Phillip Paquette
March 2, 2022

Essential Guide: San Francisco Film Permits

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From The Ten Commandments to Mrs. Doubtfire, San Francisco has been a production destination for decades. 

If you’re going to film in San Francisco, this guide dives into what you need to know as a producer. This includes the most pressing questions most filmmakers have including how to get a San Francisco film permit, how much permits costs, and how long it takes to get one. 

See also our LA film permit guide in case you’re weighing where to shoot in California.  

LA film permit - ebook - in san francisco film permit - wrapbook

Without further ado, let’s dive in. 

What exactly are San Francisco film permits?

A San Francisco film permit is a certificate issued by Film SF providing permission to complete filmmaking activities in the Golden City. Film permits are a necessary item so municipalities such as the city of San Francisco can maintain the delicate balance between letting productions work and ensuring the community maintains its rights. 

By obtaining an SF film permit, you have access to city resources including filming on city-owned property, the Scene in San Francisco Rebate program, and vendor discounts.

A San Francisco film permit does not give you the A-OK to shoot at city parks, beaches, and private properties. Check out their Agency Contact page to find the right point person for these locations and other landmarks. 

What is Film SF?

Film SF is the (Golden Gate) bridge to filming in public in the city of San Francisco. Film SF is the city’s film office and part of the Mayor’s Office of Economic & Workforce Development. Beyond issuing San Francisco film permits, the city tasks Film SF to attract and support productions in San Francisco.

They also coordinate access to filming on cable cars and other public transportation, along with street or lane closures. 

Do you need a permit to film in San Francisco?

Not every situation requires a film permit in San Fran, but there are plenty of instances where you’d likely need to apply for one.

A San Francisco permit is required if you’re:

  • Shooting on city property for commercial or non-commercial purpose (except for personal use or a breaking news story).
  • Filming exterior shots around private property.

How can you get a San Francisco film permit?

Getting a permit here is a little less complicated than say, acquiring film permits in New York, but there are some basic requirements. Gain a film permit in San Francisco by finishing these three steps:

1. Secure Production Insurance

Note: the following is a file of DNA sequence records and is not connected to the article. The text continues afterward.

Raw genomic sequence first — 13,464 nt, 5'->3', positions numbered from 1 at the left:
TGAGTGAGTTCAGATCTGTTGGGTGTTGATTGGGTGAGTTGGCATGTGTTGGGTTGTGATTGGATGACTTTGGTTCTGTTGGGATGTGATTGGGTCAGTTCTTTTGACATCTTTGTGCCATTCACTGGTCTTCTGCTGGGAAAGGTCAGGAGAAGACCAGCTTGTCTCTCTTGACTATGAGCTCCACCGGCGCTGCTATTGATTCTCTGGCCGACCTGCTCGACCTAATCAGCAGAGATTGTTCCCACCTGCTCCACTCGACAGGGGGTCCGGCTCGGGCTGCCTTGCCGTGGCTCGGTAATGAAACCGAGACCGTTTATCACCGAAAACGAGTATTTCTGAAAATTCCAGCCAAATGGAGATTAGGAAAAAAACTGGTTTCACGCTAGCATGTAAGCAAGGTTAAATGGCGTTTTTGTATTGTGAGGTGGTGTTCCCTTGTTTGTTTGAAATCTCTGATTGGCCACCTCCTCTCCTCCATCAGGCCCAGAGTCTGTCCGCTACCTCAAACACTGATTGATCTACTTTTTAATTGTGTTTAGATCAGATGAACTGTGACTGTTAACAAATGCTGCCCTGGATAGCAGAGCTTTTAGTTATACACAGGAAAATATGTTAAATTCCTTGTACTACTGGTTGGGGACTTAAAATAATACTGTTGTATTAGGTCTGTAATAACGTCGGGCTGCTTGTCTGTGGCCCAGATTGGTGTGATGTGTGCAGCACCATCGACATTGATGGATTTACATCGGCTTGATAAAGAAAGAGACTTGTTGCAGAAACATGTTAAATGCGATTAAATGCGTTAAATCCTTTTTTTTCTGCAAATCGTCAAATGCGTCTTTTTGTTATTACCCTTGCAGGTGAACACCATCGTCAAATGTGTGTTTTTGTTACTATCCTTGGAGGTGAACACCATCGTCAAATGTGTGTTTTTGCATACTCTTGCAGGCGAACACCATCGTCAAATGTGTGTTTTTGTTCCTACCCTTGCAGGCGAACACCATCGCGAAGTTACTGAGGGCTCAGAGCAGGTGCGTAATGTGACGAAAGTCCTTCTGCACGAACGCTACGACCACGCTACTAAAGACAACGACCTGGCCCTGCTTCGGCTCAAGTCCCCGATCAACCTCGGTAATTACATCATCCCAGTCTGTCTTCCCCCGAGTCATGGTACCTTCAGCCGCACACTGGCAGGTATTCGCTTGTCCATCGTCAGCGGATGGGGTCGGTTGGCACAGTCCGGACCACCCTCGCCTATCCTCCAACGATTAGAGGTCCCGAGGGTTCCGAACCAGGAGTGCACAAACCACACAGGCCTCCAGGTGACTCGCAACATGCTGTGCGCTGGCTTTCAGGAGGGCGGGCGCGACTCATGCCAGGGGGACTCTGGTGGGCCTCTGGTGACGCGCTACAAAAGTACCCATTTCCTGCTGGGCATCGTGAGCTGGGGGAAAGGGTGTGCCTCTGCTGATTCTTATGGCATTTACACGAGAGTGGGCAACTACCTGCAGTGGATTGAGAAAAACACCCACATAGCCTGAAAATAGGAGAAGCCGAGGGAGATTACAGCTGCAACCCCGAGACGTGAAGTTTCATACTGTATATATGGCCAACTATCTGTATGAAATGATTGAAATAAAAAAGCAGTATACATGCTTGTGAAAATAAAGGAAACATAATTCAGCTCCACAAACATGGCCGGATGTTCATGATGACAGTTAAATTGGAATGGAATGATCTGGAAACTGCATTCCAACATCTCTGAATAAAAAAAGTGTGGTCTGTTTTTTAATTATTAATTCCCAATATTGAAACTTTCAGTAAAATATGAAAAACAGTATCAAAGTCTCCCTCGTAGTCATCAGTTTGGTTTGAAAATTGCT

Insurance must be sent to Film SF by the insurance company. Your insurance provider can submit the Certificate of Insurance (COI) after applying for a permit. However, you will not receive the permit until you submit your insurance. 

2. Complete the Application 

Fill out the Use Agreement for City Property for Film Production and Related Activities. If you are filming at more than three locations, submit the Additional Locations page with your application. Email your application to film@sfgov.org at least four full business days before your first shoot date. 

3. Give Notice to the Community

You must distribute film notices 72 hours before the shoot date/time. 

Film SFs requests you:

  • Hand out the film notice during the day between 8 am-8 pm and by 6 pm for businesses.  
  • Distribute to residents/ businesses on both sides of the street and 300 feet (half block) past the first/last parking space you are posting and where you are filming.
  • Leave a film notice near the call button using blue painter’s tape only for apartment buildings.
  • Go inside the business and leave the film notice with the on-site manager for businesses.
  • Roll up the film notice and leave it on the door handle, under the doormat, or tape with blue painter’s tape near the mailbox (if the mailbox is near the front door) for homes.
  • Distribute both English and the other language film notice if you are distributing a translated film notice; you can use double-sided notices to lessen the amount of paper distributed.
  • Do not place film notices into the mailboxes of residences or businesses.
  • Do not tape or staple film notices onto poles along the sidewalks within the neighborhood.
  • Remove film notices from buildings after filming if they are still posted.
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How long does a San Fran film permit cover?

Film SF charges on a per-day basis based on the locations you list and shoot dates in your film permit application. Keep in mind depending on where you plan to specifically shoot, you may need to pay extra fees. 

Do you need additional film permits for each location? 

Film SF doesn't issue blanket permits that allow filming the entire city. However, you can submit a permit application with specific neighborhood locations within a grid to shoot.  Filming within any grid is subject to the locations Film SF can permit (mainly city streets and sidewalks). See the grid example they provide on their website.  

You can also shoot at the pre-selected b-roll location and simply add the date into each location you would like to shoot at. 

These pre-selected locations allow productions to film on the city sidewalks and capture views of San Francisco landmarks including: